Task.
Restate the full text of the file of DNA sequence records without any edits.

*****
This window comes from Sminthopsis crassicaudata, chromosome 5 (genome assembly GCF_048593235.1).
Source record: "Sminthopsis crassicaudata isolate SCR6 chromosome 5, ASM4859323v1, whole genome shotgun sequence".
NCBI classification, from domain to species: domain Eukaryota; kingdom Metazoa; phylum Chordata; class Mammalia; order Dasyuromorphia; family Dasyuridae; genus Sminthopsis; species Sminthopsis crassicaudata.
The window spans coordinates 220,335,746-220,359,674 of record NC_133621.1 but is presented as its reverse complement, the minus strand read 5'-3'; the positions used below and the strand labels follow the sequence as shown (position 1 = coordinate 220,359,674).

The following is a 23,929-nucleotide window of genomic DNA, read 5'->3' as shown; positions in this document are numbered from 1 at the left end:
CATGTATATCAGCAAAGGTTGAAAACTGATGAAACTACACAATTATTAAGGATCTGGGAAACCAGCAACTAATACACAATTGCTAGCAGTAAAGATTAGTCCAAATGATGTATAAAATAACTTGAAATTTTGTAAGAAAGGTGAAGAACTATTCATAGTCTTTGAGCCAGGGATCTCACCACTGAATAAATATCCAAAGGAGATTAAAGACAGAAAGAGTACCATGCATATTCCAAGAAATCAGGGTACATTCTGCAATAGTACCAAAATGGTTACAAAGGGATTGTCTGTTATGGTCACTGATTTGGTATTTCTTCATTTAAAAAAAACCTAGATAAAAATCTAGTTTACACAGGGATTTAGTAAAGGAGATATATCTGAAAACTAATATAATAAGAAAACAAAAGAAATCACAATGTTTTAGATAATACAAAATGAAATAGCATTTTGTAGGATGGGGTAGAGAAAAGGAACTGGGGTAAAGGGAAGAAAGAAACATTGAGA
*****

This window comes from Sminthopsis crassicaudata, chromosome 5 (genome assembly GCF_048593235.1).
Source record: "Sminthopsis crassicaudata isolate SCR6 chromosome 5, ASM4859323v1, whole genome shotgun sequence".
NCBI classification, from domain to species: domain Eukaryota; kingdom Metazoa; phylum Chordata; class Mammalia; order Dasyuromorphia; family Dasyuridae; genus Sminthopsis; species Sminthopsis crassicaudata.
The window spans coordinates 220,335,746-220,359,674 of record NC_133621.1 but is presented as its reverse complement, the minus strand read 5'-3'; the positions used below and the strand labels follow the sequence as shown (position 1 = coordinate 220,359,674).

The following is a 23,929-nucleotide window of genomic DNA, read 5'->3' as shown; positions in this document are numbered from 1 at the left end:
CATGTATATCAGCAAAGGTTGAAAACTGATGAAACTACACAATTATTAAGGATCTGGGAAACCAGCAACTAATACACAATTGCTAGCAGTAAAGATTAGTCCAAATGATGTATAAAATAACTTGAAATTTTGTAAGAAAGGTGAAGAACTATTCATAGTCTTTGAGCCAGGGATCTCACCACTGAATAAATATCCAAAGGAGATTAAAGACAGAAAGAGTACCATGCATATTCCAAGAAATCAGGGTACATTCTGCAATAGTACCAAAATGGTTACAAAGGGATTGTCTGTTATGGTCACTGATTTGGTATTTCTTCATTTAAAAAAAACCTAGATAAAAATCTAGTTTACACAGGGATTTAGTAAAGGAGATATATCTGAAAACTAATATAATAAGAAAACAAAAGAAATCACAATGTTTTAGATAATACAAAATGAAATAGCATTTTGTAGGATGGGGTAGAGAAAAGGAACTGGGGTAAAGGGAAGAAAGAAACATTGAGA